“As a bodybuilder I know how vital it is to get your nutrition right when looking to transform. With Lincoln, we left nothing to chance," explains Hartley.
"Jono calculated Lincoln’s energy expenditure before settling on a daily kilojoule intake, which put Lincoln in moderate deficit for the whole challenge, more so earlier in the piece when he was stripping down.
"Just as important was getting the macro breakdown spot on. Lincoln’s diet was made up of 45 per cent protein, 35 per cent fat and 20 per cent carbs.
"Lincoln ate nothing besides nutritious wholefood meals for the 12 weeks. I tried to give him flavour and variety, and show him that he didn’t need to eat chicken and broccoli the whole time. I wanted him to enjoy the food and not feel as though he was going through a painful dieting process. So, for example, there were breakfasts of protein pancakes and lunches of wagyu beef patties with baked sweet potato chips. I gave him a lot of curries, including butter chicken, sans rice.
"You can have your favourite foods and look great, too. Just stick to 80 per cent wholefoods and approach the other stuff in a controlled manner.”
From Broken Man To Beast
Castano, a former professional soccer player and self-described “results-driven trainer”, oversaw Lewis’s metamorphosis.
“Lincoln and I share the view that when you take something on, you do it properly. You go 100 per cent. He proved his commitment to me early on when he resisted a spread of delicious food while we were on a trip to Wolgan Valley," Castano tells Men's Health. "It takes a lot of discipline to say, ‘Nah, I’m not having that’.
"Lincoln started with a lot of fat around his stomach. He sent me photos of what his goal was: there was Ryan Reynolds when he did Blade: Trinity and Michael B. Jordan in Creed. Both those guys looked incredible, so he set the bar high.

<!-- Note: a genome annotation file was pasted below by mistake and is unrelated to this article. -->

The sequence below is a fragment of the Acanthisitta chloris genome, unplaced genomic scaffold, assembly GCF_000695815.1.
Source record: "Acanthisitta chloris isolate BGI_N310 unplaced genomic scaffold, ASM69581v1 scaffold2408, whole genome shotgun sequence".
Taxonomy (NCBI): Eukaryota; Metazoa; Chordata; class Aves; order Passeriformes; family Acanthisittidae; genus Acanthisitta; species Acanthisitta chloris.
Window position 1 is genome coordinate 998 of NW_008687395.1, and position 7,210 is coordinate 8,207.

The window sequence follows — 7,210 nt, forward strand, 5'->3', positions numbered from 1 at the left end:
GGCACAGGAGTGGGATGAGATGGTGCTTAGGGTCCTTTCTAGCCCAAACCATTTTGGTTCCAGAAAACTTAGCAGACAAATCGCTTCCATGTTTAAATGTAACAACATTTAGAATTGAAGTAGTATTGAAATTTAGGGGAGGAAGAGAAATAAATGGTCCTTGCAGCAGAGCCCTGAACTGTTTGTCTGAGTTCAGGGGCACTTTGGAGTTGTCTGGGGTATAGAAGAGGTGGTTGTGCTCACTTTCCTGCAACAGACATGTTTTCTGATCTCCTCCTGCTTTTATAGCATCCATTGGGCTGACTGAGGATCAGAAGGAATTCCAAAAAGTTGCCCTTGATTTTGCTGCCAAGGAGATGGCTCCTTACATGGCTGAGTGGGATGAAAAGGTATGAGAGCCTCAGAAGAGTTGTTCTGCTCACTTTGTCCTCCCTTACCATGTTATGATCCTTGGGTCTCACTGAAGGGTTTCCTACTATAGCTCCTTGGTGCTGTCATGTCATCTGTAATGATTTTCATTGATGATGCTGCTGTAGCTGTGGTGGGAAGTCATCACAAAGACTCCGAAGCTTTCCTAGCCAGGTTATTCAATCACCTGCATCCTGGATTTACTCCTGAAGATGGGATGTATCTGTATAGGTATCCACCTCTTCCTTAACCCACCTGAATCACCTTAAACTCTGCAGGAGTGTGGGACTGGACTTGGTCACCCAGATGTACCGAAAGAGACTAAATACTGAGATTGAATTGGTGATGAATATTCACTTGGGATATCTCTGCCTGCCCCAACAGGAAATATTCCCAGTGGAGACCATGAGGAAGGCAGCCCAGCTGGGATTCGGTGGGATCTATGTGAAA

"Training-wise, we did six sessions per week together, Monday through Saturday. Weeks 1-6 focused on a high-intensity, overload style of weight training: the load was light and the reps were high, with sets of 20, 15, 12 and 10 reps per exercise, separated by 30 seconds’ rest. He also had homework for later in the day: a cardio session of his choice that had to burn 500 calories, or a bit over 2000 kilojoules.
Watch all the behind-the-scenes action below.
"Then, in weeks 6-12, we shifted the focus of his training more towards hypertrophy. I kept Lincoln in kilojoule deficit for the whole 12 weeks, so he was never actually going to build new muscle. But he didn’t need to because he had a lot to begin with – 71 kilograms of it, whereas most guys have 50-odd. That made him a perfect specimen for a trainer to work with, because it’s much easier to burn off fat than to build muscle. The results come much quicker. Lincoln’s muscle was buried under quite a lot of fat. By shifting to hypertrophy-style training in phase two we ensured that he hung on to nearly all of the muscle he had.
"The goal was to look ripped, not skinny, which can happen during an intense exercise program if you don’t take steps to preserve the muscle by lifting reasonably heavy and keeping up your intake of protein. Lincoln wanted to focus on his shoulders and bring out his chest, while tapering the torso. But we hit everything over the course of each week. The breakdown was: Monday – chest; Tuesday – back; Wednesday – legs; Thursday – arms; Friday – shoulders. Then on Saturdays we’d focus on bringing weaknesses up to speed.
"Lincoln brought a great attitude. His determination was great from the start and it got even better as we went along. You could tell how badly he wanted to change his life.”